Eventually, according to the documents, Amin Shah began to lose his influence with the government after Daim Zainuddin left his position as finance minister. DCN and its subsidiaries began casting around for other sources of influence within the Malaysian government.
An attempt to woo Tan Sri Razali Ismail, one of Malaysia’s most distinguished diplomats, failed. “It was ultimately unsuccessful and Mr. Abdul Razak Baginda was chosen in his place,” the documents note. “The role of the latter was to facilitate the submission procedure to the Malaysian government and the responsible ministers, in particular the Minister of Defense, with whom he claimed to have a close relationship.”
According to Document D000112, “…Razak Baginda has maintained excellent relationships with the Defense Minister and Prime Minister. Moreover, his wife, Mazlinda Makhzan, is a close friend of the Defense Minister’s wife. Thus, Baginda has become the center of the network. Both companies are at the center of this network: Terasasi, related to Baginda, and Perimekar, which was initially controlled by Mohamad Ibrahim Mohamad Nor,” who was also close to Daim Zainuddin. However, with Daim stepping down as finance minister after a spat with Mahathir, Razak Baginda took over sole proprietorship of that company through his wife.
“The major defense contracts in Malaysia as in other countries require substantial money transfers to individuals and/or [political] organizations,” the document noted. “In Malaysia, other than individuals, the ruling party [UMNO] is the largest beneficiary [rather than Perimekar, the company to which the commission was directed]. Consultants [agents or companies] are often used as a political network to facilitate such transfers and receive commissions for their principals.”
The Heart of the Deal
Over the next few years, the documents show, as the contract came closer to fruition Razak Baginda and Najib maneuvered in France to get the best possible deal for themselves and UMNO, establishing a tangle of companies through which funds would ultimately pass.
Their activities included the founding of several companies including Perimekar in 2000 as a vehicle to funnel the €114.9 million commission to Razak Baginda and others, with Razak Baginda’s wife the principal shareholder. The plan appears to have had the approval of Mahathir. A diplomatic cable to Foreign Minister Juppe said, “The company chosen by the government for the submarine project is…Perimekar. This choice is the subject of an official notification from the Malaysian Ministry of Finance to the Ministry of Defence… Note that this decision of the Ministry of Finance was taken while the Prime Minister himself held the post of Minister of Finance, after the departure of Tun Daim.”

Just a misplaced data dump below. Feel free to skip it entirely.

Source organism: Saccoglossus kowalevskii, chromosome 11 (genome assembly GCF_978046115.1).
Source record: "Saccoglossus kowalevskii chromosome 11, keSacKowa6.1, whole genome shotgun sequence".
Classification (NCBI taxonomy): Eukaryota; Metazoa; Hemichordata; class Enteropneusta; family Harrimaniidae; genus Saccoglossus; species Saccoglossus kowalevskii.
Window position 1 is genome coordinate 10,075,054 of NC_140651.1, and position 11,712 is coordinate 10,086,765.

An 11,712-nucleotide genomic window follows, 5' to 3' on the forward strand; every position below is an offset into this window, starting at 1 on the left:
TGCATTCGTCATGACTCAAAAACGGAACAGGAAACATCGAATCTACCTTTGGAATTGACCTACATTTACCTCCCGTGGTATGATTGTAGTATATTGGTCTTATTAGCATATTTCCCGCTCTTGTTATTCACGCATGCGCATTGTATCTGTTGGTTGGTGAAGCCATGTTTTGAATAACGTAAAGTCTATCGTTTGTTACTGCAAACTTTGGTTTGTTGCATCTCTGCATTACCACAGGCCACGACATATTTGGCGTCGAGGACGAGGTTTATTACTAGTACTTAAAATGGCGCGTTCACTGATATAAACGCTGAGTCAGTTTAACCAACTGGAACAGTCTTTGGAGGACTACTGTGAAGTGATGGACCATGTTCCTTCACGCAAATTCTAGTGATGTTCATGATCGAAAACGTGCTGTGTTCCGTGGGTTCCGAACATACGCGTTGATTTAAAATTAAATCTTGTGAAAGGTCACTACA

The French company appears to have had no illusions as to Perimekar’s function. Documents note that “Perimekar was a limited liability company with a capital of MR5 million (€1.4 million) of which 1 million is available. It was created in August 1999 … it has no record of sales during 2000. Its ownership is in the process of restructuring.”
As Asia Sentinel has previously reported, document D00087 shows that Najib demanded a US$1 billion “condition” for Perimekar Sdn Bhd’s “stay in France.” The notes, however, don’t make it clear exactly what that means. The information is contained in a note faxed from Francois Dupont, the Asian representative of Thales International Asia, to his bosses but the notation in the documents presented to the court doesn’t elaborate. Dupont indicated that a meeting with Najib on July 14, 2001 would take place with the above mentioned “condition” but it was not known if the meeting transpired.
Along the way, Jasbir Singh Chahl, one of Razak Baginda’s associates at Perimekar, decided he hadn’t been paid enough. In several memos to DCN, Jasbir Chahl demanded a full fourth of Perimekar’s total €114.96 million. Despite several demands, there is no indication that Chahl has ever been paid. He has been subpoenaed as a witness in the case, but after first indicating to French lawyers that he would cooperate, he has since said he knows nothing of the affair. He is said to be extremely ill and suffering from some form of cancer.
Other documents made public by Asia Sentinel earlier show that at least €36 million flowed from the DCNS subsidiary to Terasasi Hong Kong Ltd., whose principal officers are listed as Razak Baginda and his father. Najib was defense minister from 1991 through the time when the submarines were delivered in 2002. Terasasi only exists as a name on the wall of a Wanchai district accounting firm in Hong Kong.
John Berthelsen is the editor of Asia Sentinel
The French-Malaysian Submarine Scandal: the Documents
The 133 official documents uploaded onto this website are from the Directorate-General of the French National Police and the Judicial Police Directorate’s anti-organized and financial crimes unit. They were presented to a French anti-corruption court in May and June of 2011. Taken together, they present –in French – the clearest picture to date of the two-decade campaign by the French state-owned defense manufacturer DCN and its subsidiaries to sell Scorpene submarines to the Malaysian Ministry of Defense.